Harrison Odaniell: Yes, so first and foremost, we’ve seen a significant increase in the price of crude oil for one and natural gas prices have soared across Europe too. While global oil prices had already risen some 40% this year, Russia’s invasion of Ukraine catalized frankly further price pressures there. Russia is the world’s second largest oil exporter, and is also the world’s largest exporter of natural gas. European natural gas prices have just recently come off an all-time high, but still are nearly 10x higher than where they are in the US today. With 40% or so of Europe’s natural gas coming from Russia, there’s real potential for an energy crisis. There’s not just energy that has social ramifications though, agricultural commodities like corn and wheat are moving up in part due to higher input costs from fertilizers and fuel etc. Corn prices are up 30%, wheat up nearly 50%. Russia and Ukraine combined - they account for nearly 30% of global wheat exports. It’s not just US and European imports either, one-third of Chinese corn imports have historically come from Ukraine, so that’s a big factor there and we’ve read recently that China’s winter wheat crop has been described as one of the worst in history. So, it’s entirely likely that grain supplies are going be stressed there as well. I think food security is becoming a much greater concern in many countries around the world. Lastly, on the metals front, we’re seeing some pretty crazy changes in the prices there as well. Aluminum prices globally have increased some 25%. Russia produces about 40% of the world’s palladium, which is the key material for auto emission controls. The prices there are up about 50%. Also, Russia’s the world’s largest nickel producer and it is integral to battery technology. Nickel prices rose so quickly after Russia’s invasion of Ukraine that the London Metal Exchange was actually forced to temporarily suspend trading in nickel futures. It’s up at the time like 130%. So, although the Russian economy is just 7% the size of the US, it’s output is highly concentrated in natural resources and I think the same can be said of Ukraine as well. That’s partly, why this conflict is having outsized impact on the global economy because of the concentration of their economies.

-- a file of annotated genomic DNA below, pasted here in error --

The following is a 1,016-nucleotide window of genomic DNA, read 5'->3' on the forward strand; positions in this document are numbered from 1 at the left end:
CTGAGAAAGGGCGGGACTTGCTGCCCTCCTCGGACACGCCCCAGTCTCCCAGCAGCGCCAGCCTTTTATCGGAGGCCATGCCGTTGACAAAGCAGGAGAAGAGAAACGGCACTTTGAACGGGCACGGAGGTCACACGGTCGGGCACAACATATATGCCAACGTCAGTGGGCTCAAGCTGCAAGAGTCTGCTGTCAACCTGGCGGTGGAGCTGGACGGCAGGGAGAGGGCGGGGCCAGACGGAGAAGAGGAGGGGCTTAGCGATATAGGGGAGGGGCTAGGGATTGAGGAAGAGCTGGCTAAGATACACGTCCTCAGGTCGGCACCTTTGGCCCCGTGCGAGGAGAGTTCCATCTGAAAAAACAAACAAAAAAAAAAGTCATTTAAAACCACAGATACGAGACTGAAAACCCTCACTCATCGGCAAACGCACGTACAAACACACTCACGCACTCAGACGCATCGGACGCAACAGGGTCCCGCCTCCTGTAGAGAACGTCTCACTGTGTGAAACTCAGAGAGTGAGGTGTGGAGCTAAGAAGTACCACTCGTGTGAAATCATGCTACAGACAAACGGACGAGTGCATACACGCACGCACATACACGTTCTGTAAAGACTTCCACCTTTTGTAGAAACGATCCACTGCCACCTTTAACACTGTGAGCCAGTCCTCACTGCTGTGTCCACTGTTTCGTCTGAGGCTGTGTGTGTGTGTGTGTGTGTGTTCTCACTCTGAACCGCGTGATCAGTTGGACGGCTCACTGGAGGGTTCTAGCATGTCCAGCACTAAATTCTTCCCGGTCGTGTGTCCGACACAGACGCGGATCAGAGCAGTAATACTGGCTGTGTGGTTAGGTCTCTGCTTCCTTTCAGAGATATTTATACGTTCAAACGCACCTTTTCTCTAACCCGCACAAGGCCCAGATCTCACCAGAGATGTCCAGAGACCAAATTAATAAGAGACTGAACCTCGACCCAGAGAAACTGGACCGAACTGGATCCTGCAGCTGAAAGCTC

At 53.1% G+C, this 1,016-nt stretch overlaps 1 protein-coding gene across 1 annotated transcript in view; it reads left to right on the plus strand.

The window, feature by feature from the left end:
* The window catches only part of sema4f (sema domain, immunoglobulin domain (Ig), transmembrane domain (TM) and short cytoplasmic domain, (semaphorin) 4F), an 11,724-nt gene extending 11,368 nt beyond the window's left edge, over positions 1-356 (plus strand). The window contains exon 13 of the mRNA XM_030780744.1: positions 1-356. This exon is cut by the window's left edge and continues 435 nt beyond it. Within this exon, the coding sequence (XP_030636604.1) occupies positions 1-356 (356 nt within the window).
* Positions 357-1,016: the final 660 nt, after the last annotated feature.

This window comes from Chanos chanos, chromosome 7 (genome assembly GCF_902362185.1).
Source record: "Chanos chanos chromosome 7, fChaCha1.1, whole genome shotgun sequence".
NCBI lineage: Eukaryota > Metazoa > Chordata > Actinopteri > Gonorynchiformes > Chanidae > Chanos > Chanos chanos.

DB: The effects are widespread. Tamer, what kind of impact do you expect these changes to have on the global economy?